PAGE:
The defence has closed its case when suddenly the client advises their lawyer of a very important issue that needs to be addressed such as a helpful witness, a relevant document or some other factor of significance. In this scenario, can the defence ask to reopen its case? If the judge has already convicted the client, is it now too late to reopen the case?
Examining precedent regarding reopening the defence and precedent pertaining to the admissibility of new evidence sheds light on the questions raised in this scenario.
The test for reopening the defence case when the application is made prior to conviction has been laid down in Hayward (Ont. C.A.),  O.J. No. 2939:
17 When faced with an application to reopen the evidence, the trial judge should first be satisfied that the proposed evidence is relevant to a material issue in the case. That determination can usually be made on the basis of counsel’s summary of the anticipated evidence…
18 Once it is determined that the proposed witness has relevant evidence to give, the trial judge must consider the potential prejudice to the other party should he or she permit the reopening of the evidence…
19 The trial judge must also consider the effect of permitting a reopening of the evidence on the orderly and expeditious conduct of the trial. It does not appear from this record that permitting Mr. Fisher to testify would have had any significant negative impact on the progress of the trial. The trial judge did not advert to any such negative consequences in his refusal of the application. The evidence had finished only an hour earlier, and it seems likely that Mr. Fisher’s evidence would have been relatively brief. Also, while some additional argument may have been necessary following Fisher’s evidence, there would have been no need to repeat arguments already made. I see no reason why the trial would not have been completed within the same day.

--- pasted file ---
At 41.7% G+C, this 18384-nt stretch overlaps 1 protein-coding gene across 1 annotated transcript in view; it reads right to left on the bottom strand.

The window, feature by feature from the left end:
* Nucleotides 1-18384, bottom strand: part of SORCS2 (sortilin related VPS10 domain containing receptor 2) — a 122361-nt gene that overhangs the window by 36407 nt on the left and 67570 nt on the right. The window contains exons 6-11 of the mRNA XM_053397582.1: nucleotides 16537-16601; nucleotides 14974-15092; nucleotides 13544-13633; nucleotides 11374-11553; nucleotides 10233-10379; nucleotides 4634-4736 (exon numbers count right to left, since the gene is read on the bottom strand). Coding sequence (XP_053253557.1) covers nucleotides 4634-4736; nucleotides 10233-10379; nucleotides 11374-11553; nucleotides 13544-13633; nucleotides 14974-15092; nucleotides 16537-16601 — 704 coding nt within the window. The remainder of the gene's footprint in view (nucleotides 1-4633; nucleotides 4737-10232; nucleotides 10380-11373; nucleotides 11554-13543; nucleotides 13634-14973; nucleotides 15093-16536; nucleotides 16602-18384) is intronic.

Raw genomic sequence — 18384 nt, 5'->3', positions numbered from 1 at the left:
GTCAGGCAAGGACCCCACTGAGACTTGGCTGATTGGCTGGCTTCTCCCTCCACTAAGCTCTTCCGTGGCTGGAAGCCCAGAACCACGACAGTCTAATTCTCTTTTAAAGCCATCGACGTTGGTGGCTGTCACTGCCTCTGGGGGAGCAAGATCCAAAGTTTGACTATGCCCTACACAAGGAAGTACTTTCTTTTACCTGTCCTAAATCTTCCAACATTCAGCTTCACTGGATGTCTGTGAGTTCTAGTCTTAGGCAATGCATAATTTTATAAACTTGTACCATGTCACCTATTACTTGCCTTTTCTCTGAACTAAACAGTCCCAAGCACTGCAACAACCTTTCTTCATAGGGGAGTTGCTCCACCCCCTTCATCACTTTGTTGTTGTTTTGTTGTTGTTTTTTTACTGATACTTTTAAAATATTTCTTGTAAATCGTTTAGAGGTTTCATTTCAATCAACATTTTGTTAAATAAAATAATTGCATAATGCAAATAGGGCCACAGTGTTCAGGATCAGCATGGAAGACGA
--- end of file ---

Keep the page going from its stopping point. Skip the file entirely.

Additionally, once the trial judge has convicted the accused, a more rigorous test is required to protect the integrity of the process, including the enhanced interest in finality. Then the test for the admissibility of fresh evidence on appeal laid down in Palmer and Palmer v. The Queen (1979), 50 C.C.C. (2d) 193, at page 205 (S.C.C.) (see: R. v. Mysko (1980), 2 Sask.R. 342 (C.A.).) That test is as follows:
– (1) the evidence should generally not be admitted if, by due diligence, it could have been adduced at trial provided that this general principle will not be applied as strictly in a criminal case as in civil cases …;
– (2) the evidence must be relevant in the sense that it bears upon a decisive or potentially decisive issue in the trial;
– (3) the evidence must be credible in the sense that it is reasonably capable of belief;
– (4) it must be such that if believed it could reasonably, when taken with the other evidence adduced at trial, be expected to have affected the result.
Based on the above, there are many factors that must be considered before reopening the defence, including consideration of the relevance and credibility of the evidence in question, any prejudices to the other party which could arise from reopening the matter and the potential impact on the progress of the trial.